Singapore industries keen to advance links with KSA

Updated 20 May 2014

Singapore industries keen to advance links with KSA

Lee Yi Shyan, Singapore's senior minister of state for trade and industry and national development, will visit Saudi Arabia from May 5 to 7, said Abdullah Al- Meleihi,chairman of the Saudi-Singapore Business Council
He said the visit highlights the depth of economic relations between the two countries.
The trade volume between the two countries touches SR52 billion ($13.8 billion).
Last year, Saudi Arabia was Singapore's second largest trading partner in the Middle East.
Al-Meleihi said that Singapore aims to promote mutual cooperation in the field of security.
In December 2012, he said Deputy Prime Minister Teo Chee Hean signed a memorandum of understanding with the Kingdom.
He said Shyan will also visiting Riyadh as co-chair of the meeting of the Joint Committee for the Free Trade Agreement between the GCC and Singapore with Hamad Al-Bazie, deputy Saudi finance minister.
The free trade agreement is seen as a culmination of the special relations between Saudi Arabia and Singapore on one hand and between the GCC and Singapore on the other.
With the accord, the trade volume between GCC countries — including Saudi Arabia — and Singapore is expected to further increase, Al-Meleihi said.
It's also expected that the foundations will be laid to ensure the effective implementation of the terms of the agreement by all participating countries.
Al-Meleihi said that the Singaporean State Minister will hold talks during seminars regarding the agreement with GCC representatives at the Riyadh Chamber on May 6 and at the Jeddah Chamber on May 7.
The talks are being organized with the support of the Saudi Council of Chambers and Industry.
He said the aims of the seminars is to highlight and illustrate the benefits of the free trade agreement between the GCC and Singapore and advise on how to achieve the maximum benefits for closer relations.

Saudi energy giant to invest $3bn in Bangladesh’s power sector

Updated 22 October 2019

Saudi energy giant to invest $3bn in Bangladesh’s power sector

  • Experts say deal will usher in more economic and development opportunities for the country

DHAKA: Saudi Arabia’s energy giant, ACWA power, will set up an LNG-based 3,600 MW plant in Bangladesh after an agreement was signed in Dhaka on Thursday.

The MoU was signed by ACWA Chairman Mohammed Abunayyan and officials from the Bangladesh Power Development Board (BPDB), officials told Arab News on Monday.

According to the agreement, ACWA will invest $3 billion in Bangladesh’s energy development sector, of which $2.5 billion will be used to build the power plant while the rest will be spent on an LNG terminal to facilitate fuel supply to the plant. Under the deal, ACWA will also set up a 2 MW solar power plant.

In recent months, both countries have engaged in a series of discussions for investment opportunities in Bangladesh’s industry and energy sectors. 

During the Saudi-Bangladesh investment cooperation meeting in March this year, Dhaka proposed a $35 billion investment plan to a high-powered Saudi delegation led by Majed bin Abdullah Al-Qasabi, the Saudi commerce and investment minister, and Mohammed bin Mezyed Al-Tuwaijri, the Saudi economy and planning minister.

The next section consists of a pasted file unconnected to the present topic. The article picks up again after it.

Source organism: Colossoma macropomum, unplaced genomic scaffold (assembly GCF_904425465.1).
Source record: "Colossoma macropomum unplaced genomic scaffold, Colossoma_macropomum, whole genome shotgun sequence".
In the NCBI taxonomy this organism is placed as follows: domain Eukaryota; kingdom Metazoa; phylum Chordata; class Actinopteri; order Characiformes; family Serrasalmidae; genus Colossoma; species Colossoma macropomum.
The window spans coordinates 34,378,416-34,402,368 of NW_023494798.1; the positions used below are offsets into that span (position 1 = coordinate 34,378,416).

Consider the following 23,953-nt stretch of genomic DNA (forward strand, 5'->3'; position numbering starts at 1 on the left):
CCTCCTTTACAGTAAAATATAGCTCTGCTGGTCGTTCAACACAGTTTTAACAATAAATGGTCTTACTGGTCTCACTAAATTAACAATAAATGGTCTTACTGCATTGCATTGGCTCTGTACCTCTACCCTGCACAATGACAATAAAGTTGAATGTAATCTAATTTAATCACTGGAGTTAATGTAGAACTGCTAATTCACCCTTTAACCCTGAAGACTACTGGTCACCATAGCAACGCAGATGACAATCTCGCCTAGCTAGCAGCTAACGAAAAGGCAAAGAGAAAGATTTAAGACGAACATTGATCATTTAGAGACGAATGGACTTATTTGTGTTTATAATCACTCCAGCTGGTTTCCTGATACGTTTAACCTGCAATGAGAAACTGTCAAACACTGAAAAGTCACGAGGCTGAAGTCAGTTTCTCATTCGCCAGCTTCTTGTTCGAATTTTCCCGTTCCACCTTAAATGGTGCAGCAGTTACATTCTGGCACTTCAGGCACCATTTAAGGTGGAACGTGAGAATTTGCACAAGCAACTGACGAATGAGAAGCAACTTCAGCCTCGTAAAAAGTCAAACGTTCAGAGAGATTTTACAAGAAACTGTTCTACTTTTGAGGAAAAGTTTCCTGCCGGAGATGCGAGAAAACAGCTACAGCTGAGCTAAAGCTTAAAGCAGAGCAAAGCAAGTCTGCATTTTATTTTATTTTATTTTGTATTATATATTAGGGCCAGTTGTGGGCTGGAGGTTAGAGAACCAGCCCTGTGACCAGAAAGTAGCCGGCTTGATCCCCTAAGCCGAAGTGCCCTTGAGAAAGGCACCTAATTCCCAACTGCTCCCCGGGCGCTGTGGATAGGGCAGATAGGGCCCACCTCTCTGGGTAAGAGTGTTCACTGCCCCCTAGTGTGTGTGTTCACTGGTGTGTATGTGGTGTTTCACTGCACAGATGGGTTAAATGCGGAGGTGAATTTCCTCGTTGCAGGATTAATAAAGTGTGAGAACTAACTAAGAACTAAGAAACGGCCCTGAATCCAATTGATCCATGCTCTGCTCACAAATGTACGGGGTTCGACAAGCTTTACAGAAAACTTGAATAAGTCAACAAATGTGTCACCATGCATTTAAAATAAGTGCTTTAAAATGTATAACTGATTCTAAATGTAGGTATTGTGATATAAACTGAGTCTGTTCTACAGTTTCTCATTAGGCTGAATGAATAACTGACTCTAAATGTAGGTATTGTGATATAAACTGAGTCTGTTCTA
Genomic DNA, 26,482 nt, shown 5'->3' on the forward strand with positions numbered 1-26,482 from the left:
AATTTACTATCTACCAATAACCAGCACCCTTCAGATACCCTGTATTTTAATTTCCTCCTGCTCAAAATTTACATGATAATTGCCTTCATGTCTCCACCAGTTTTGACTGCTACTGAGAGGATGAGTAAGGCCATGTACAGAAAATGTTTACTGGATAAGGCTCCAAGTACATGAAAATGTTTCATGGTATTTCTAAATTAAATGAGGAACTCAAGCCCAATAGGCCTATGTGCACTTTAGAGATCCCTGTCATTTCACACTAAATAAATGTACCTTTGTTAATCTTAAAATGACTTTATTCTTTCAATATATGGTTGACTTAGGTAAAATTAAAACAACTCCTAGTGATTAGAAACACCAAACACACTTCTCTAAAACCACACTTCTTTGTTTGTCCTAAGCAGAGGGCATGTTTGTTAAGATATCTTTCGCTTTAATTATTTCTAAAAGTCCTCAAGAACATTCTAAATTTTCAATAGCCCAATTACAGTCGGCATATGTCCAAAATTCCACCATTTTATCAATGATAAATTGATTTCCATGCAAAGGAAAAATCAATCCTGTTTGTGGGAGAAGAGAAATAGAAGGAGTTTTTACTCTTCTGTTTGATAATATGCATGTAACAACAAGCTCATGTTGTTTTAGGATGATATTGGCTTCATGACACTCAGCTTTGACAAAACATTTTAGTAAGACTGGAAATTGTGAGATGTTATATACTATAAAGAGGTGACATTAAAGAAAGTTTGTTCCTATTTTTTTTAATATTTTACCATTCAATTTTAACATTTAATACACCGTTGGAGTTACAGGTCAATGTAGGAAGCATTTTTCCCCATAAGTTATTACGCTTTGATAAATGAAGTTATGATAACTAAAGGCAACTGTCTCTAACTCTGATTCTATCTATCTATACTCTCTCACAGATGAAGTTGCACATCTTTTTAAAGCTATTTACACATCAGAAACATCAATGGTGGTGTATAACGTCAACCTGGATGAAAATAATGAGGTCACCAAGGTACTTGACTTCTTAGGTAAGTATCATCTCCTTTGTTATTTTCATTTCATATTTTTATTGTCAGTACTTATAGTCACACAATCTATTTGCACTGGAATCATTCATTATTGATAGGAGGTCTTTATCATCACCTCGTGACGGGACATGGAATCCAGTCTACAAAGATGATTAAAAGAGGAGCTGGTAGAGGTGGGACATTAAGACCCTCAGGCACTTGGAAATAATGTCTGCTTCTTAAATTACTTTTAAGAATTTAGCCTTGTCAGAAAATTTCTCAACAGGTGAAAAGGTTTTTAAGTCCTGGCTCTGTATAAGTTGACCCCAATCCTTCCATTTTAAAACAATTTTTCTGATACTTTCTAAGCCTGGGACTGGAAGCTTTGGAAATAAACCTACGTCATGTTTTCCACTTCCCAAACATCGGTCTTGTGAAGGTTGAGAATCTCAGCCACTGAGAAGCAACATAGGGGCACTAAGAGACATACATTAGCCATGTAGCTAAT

However, officials in Dhaka said that this was the first investment deal to be signed between the two countries.

“We have just inked the MoU for building the LNG-based power plant. Now, ACWA will conduct a feasibility study regarding the location of the plant, which is expected to be completed in the next six months,” Khaled Mahmood, chairman of BPDB, told Arab News.

He added that there are several locations in Moheshkhali, Chottogram and the Mongla port area for the proposed power plant.

“We need to find a suitable location where the drift of the river will be suitable for establishing the LNG plant and we need to also consider the suitability of establishing the transmission lines,” Mahmood said.

“It will be either a JV (Joint Venture) or an IPP (Independent Power Producer) mode of investment, which is yet to be determined. But, we are expecting that in next year the investment will start coming here,” Mahmood said.

BPDB expects to complete the set-up process of the power plant within 36 to 42 months.

“We are in close contact with ACWA and focusing on the successful completion of the project within the shortest possible time,” he said.

Abunayyan said that he was optimistic about the new investment deal.

“Bangladesh has been a model for the Muslim world in economic progress. This is our beginning, and our journey and our relationship will last for a long time,” Abunayyan told a gathering after the MoU signing ceremony.

Economists and experts in Bangladesh also welcomed the ACWA investment in the energy development sector.

“This sort of huge and long-term capital investment will create a lot of employment opportunities. On the other hand, it will facilitate other trade negotiations with the Middle Eastern countries, too,” Dr. Nazneen Ahmed, senior research fellow at the Bangladesh Institute of Development Studies (BIDS), told Arab News.

She added that Bangladesh needs to weigh the pros and cons before finalizing such contracts so that the country can earn the “maximum benefits” from the investment.

“It will also expedite other big investments in Bangladesh from different countries,” she said.

Another energy economist, Dr. Asadujjaman, said that Bangladesh needs to exercise caution while conducting the feasibility study for such a huge investment.

“We need to address the environmental aspects, opportunity costs and other economic perspectives while working with this type of big investment. Considering the present situation, the country also needs to focus on producing more solar energy,” Dr. Asadujjaman told Arab News.